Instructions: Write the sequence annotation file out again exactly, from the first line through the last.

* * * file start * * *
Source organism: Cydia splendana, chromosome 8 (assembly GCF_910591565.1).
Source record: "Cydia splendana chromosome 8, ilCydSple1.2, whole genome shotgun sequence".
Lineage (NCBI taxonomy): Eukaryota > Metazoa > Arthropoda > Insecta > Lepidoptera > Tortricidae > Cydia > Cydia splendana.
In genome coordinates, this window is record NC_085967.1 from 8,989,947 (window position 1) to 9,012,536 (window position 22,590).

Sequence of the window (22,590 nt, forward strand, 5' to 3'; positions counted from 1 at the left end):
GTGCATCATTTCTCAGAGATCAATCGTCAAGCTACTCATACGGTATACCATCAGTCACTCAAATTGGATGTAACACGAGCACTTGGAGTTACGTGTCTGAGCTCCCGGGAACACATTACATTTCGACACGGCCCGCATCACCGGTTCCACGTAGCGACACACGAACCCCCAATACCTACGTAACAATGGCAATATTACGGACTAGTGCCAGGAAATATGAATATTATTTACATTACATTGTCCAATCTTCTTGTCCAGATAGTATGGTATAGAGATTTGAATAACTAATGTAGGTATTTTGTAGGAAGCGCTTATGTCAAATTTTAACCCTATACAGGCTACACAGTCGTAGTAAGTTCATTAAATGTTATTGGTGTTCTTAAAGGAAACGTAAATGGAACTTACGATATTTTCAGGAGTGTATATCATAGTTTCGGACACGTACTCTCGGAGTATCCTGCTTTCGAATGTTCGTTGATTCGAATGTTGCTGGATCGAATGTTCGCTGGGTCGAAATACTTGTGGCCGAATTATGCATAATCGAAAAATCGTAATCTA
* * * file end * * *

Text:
Source organism: Cydia splendana, chromosome 8 (assembly GCF_910591565.1).
Source record: "Cydia splendana chromosome 8, ilCydSple1.2, whole genome shotgun sequence".
Lineage (NCBI taxonomy): Eukaryota > Metazoa > Arthropoda > Insecta > Lepidoptera > Tortricidae > Cydia > Cydia splendana.
In genome coordinates, this window is record NC_085967.1 from 8,989,947 (window position 1) to 9,012,536 (window position 22,590).

Sequence of the window (22,590 nt, forward strand, 5' to 3'; positions counted from 1 at the left end):
GTGCATCATTTCTCAGAGATCAATCGTCAAGCTACTCATACGGTATACCATCAGTCACTCAAATTGGATGTAACACGAGCACTTGGAGTTACGTGTCTGAGCTCCCGGGAACACATTACATTTCGACACGGCCCGCATCACCGGTTCCACGTAGCGACACACGAACCCCCAATACCTACGTAACAATGGCAATATTACGGACTAGTGCCAGGAAATATGAATATTATTTACATTACATTGTCCAATCTTCTTGTCCAGATAGTATGGTATAGAGATTTGAATAACTAATGTAGGTATTTTGTAGGAAGCGCTTATGTCAAATTTTAACCCTATACAGGCTACACAGTCGTAGTAAGTTCATTAAATGTTATTGGTGTTCTTAAAGGAAACGTAAATGGAACTTACGATATTTTCAGGAGTGTATATCATAGTTTCGGACACGTACTCTCGGAGTATCCTGCTTTCGAATGTTCGTTGATTCGAATGTTGCTGGATCGAATGTTCGCTGGGTCGAAATACTTGTGGCCGAATTATGCATAATCGAAAAATCGTAATCTA